What makes Killing Eve so great, in addition to the sensational chemistry of the leading women, is the way it drills down into the darker aspects of both the psychopathic Villanelle and those who are fascinated by her – most notably Sandra Oh’s magnetic and brilliantly portrayed Eve. The full cast has been wonderfully rendered, including poor Niko, Eve’s husband, played by Owen McDonnell, who had the misfortune to find himself between Eve and her exciting and dangerous storyline. These last remnants of Eve’s “normal” life had to go in service of the plot (boy, did he suffer for that) and her becoming. While this part of Eve’s trajectory brought real tension, exploring questions about how much we really know others, or ourselves, this show has unquestionably been all about the women: Villanelle, Eve, Carolyn. The women of MI6 and MI5. The women of organised crime. Women who kill. Eve runs intellectual circles around her male colleagues, and their constant underestimating of her and Villanelle does nothing to lengthen their life spans.

Villanelle is a villain unlike others we have seen before.Credit:BBC America

One question circling at the back of the mind here is whether this means Killing Eve is a feminist show. Well, yes and no. It certainly passes the Bechdel Test – albeit that was not actually meant by Alison Bechdel as a “feminist” test. But while it plays with feminist ideas – how could you not with such a powerful female cast? – it isn’t really about feminism or even about women. Nor does it have to be. It’s about these particular women – the women we don’t usually see – and a dark relationship that utterly breaks the mould. That makes it bloody refreshing.

The kills in Killing Eve are also both bloody and, dare I say, refreshing in their novelty. In The War Widow, my heroine Billie Walker uses a hat pin as a weapon – handy for self-defence – but this is nothing compared to Villanelle’s purpose-made poisonous “ornate hair pin”, which she inexplicably left embedded in the eye socket of a victim at a crime scene in season one. In fact, there have been so many unique assassinations since then that it’s hard to pick a favourite. Was it the perfume, perhaps? The tie in the elevator? The Amsterdam red-light district show or the medical kink table in Berlin? The subway? That axe scene that Eve gets tied up in? And the most deserving victims? Well, that would involve perhaps too many plot spoilers, but I will say that Nice and Neat (season two, episode two) was the episode I have so far personally found the most chilling. Thing is, just when I start to despise Villanelle for her deeds, (there are plenty of reasons for that), she gives us her Uma Kill Bill-esque death stare in a situation where you can’t help but root for her. She is often placed as the lesser villain and the better fighter against deadly men who you can’t help but want to strangle yourself. Villanelle is flamboyant and unpredictable, and you want her on your side in a fight. Then, if you are sensible, you want to get a sizeable distance away from her. But who wants to be sensible?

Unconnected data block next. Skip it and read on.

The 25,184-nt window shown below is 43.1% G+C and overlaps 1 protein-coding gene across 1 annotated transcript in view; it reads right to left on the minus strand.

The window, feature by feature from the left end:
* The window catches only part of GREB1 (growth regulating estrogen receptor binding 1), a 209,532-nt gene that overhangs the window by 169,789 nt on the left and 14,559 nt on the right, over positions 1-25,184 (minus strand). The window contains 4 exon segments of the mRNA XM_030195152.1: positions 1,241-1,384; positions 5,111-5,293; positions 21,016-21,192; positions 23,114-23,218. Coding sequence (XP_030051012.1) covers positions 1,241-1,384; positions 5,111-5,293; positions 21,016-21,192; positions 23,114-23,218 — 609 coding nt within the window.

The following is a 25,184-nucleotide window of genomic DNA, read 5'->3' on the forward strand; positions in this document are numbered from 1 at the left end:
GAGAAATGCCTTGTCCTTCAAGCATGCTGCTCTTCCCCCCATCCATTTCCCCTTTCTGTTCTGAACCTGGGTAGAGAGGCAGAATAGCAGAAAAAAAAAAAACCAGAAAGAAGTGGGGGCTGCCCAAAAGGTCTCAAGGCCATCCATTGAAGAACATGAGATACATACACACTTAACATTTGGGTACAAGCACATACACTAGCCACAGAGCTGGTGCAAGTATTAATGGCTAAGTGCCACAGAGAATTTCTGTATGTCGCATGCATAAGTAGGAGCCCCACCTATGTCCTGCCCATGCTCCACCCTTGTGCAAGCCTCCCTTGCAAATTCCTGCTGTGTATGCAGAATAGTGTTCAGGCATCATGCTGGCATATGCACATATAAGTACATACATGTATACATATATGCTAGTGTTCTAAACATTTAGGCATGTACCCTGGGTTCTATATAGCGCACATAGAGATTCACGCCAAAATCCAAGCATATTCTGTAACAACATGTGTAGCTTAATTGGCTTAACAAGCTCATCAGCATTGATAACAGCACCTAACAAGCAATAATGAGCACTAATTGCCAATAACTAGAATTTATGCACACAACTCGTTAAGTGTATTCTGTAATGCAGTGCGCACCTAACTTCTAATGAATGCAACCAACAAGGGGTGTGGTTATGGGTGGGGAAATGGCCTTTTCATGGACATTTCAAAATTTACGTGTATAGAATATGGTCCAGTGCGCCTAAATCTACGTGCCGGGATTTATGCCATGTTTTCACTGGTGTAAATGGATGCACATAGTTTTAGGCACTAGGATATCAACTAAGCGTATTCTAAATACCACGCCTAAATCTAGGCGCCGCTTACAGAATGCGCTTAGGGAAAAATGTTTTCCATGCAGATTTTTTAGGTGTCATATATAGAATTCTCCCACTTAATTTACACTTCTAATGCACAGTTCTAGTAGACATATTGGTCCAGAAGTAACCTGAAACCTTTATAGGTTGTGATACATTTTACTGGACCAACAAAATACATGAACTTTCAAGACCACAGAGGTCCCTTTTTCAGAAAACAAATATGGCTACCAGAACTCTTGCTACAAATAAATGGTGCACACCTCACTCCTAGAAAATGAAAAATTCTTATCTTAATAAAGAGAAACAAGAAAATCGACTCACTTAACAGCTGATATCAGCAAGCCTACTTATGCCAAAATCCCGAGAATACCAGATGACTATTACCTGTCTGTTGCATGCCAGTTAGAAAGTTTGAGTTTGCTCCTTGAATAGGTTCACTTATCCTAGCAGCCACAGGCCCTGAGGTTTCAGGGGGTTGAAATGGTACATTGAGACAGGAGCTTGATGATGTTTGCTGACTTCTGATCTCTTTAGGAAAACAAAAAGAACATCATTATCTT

Author Tara Moss.Credit:Berndt Sellheim

While that utterly unique first season can’t be topped, I’m still hooked, diving in to eps like the proverbial junkie. Don’t ask me to shut it off. I’ve seen too many episodes of CSI and XYZ (they all simply blend after a while, don’t they?) with male authorities looking down at beautiful female corpses, to be troubled by some blood and a little fictional emasculation. Flipping the tables in fiction brings some novel pleasure, especially when so many of the men Villanelle kills are, let’s face it, absolutely deserving.

When the writing is at its best, Villanelle is one of the most complex and compelling villains I’ve come across. Flamboyant, but not Disney-esque or cartoonish. Strong and capable, but not able to achieve impossible feats of strength like something from the minds of Marvel. Sexual, but not dressed for the male gaze. Villanelle’s brutal background gives her extraordinary skills that she uses to her advantage and, frankly, to stave off her easily triggered boredom. This makes her just believable, despite the need for the show to stretch those skills of hers to their fullest.

Villanelle is not a perfect villain because she is perfect but because she isn’t. And
she doesn’t want to be. From early episodes, it seemed likely that this final season would test some viewers – including this one. Killing Eve may have aired its final episode, but I am not quite ready to let go. Can I bring myself to watch the ending that even author Luke Jennings has spoken out about? I dearly want to see one of my all-time favourite on-screen villains get the send-off she deserves. But does she? Or will I watch, as so many have, and dream of a different ending for these blood-soaked, star-crossed lovers?

Tara Moss is the bestselling author of 14 books of fiction and non-fiction, and winner of an Edna Ryan award for her contributions to feminist debate. Her new novel, The Ghosts of Paris, is out in June.